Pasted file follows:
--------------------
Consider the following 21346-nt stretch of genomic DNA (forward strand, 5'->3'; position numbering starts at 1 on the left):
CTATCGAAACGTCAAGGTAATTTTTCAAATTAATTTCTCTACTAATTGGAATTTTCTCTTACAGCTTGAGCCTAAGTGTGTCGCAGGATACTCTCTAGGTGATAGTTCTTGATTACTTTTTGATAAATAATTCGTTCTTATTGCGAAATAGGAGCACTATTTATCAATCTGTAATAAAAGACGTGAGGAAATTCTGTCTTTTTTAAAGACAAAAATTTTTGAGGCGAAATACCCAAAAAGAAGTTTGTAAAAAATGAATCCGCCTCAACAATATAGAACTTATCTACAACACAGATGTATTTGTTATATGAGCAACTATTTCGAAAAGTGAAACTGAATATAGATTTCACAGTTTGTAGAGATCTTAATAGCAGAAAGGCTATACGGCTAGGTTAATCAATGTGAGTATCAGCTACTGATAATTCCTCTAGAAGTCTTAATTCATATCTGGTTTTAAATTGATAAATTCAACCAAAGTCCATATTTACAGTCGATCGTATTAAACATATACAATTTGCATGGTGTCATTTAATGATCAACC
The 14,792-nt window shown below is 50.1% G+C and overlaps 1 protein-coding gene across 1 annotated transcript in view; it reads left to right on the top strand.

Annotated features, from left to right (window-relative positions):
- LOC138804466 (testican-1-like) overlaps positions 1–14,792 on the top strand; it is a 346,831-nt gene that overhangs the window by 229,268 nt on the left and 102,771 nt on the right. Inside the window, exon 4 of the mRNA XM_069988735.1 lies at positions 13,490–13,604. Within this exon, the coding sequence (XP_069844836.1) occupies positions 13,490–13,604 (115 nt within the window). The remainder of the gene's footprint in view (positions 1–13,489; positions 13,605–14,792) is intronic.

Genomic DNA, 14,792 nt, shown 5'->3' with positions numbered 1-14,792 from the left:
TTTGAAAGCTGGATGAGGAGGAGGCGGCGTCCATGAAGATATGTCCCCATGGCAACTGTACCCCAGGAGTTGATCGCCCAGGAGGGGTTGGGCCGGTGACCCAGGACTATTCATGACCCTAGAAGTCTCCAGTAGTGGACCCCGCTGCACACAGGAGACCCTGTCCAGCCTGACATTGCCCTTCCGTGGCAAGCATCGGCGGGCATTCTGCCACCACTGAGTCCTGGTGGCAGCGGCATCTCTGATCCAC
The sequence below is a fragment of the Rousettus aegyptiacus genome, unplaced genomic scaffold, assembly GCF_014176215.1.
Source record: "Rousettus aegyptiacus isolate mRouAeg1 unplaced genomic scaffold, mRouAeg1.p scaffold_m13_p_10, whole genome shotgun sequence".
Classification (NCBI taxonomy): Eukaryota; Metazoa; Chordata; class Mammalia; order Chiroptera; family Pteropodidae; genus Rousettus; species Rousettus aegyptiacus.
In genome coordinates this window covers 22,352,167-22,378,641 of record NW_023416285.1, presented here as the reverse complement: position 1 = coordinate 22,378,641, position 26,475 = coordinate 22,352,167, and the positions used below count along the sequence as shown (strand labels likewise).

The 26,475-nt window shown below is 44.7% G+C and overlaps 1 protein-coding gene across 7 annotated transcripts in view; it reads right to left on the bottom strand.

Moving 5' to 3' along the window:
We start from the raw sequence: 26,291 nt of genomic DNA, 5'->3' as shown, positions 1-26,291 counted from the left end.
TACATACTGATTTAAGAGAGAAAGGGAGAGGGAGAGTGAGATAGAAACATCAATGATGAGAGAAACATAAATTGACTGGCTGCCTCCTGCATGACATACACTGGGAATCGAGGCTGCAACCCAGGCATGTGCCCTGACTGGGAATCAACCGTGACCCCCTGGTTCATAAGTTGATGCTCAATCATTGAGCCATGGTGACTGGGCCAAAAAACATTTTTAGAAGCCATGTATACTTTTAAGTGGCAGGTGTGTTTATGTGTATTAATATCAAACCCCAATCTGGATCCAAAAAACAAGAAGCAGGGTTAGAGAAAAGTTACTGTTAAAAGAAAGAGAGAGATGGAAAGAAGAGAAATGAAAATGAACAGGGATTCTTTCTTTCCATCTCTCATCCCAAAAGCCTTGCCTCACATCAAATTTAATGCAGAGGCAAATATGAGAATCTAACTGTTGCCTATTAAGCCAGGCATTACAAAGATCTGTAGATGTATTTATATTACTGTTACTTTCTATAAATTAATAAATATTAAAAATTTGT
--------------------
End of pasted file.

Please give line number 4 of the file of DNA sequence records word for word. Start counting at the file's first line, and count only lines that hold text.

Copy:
Annotated features, from left to right (window-relative positions):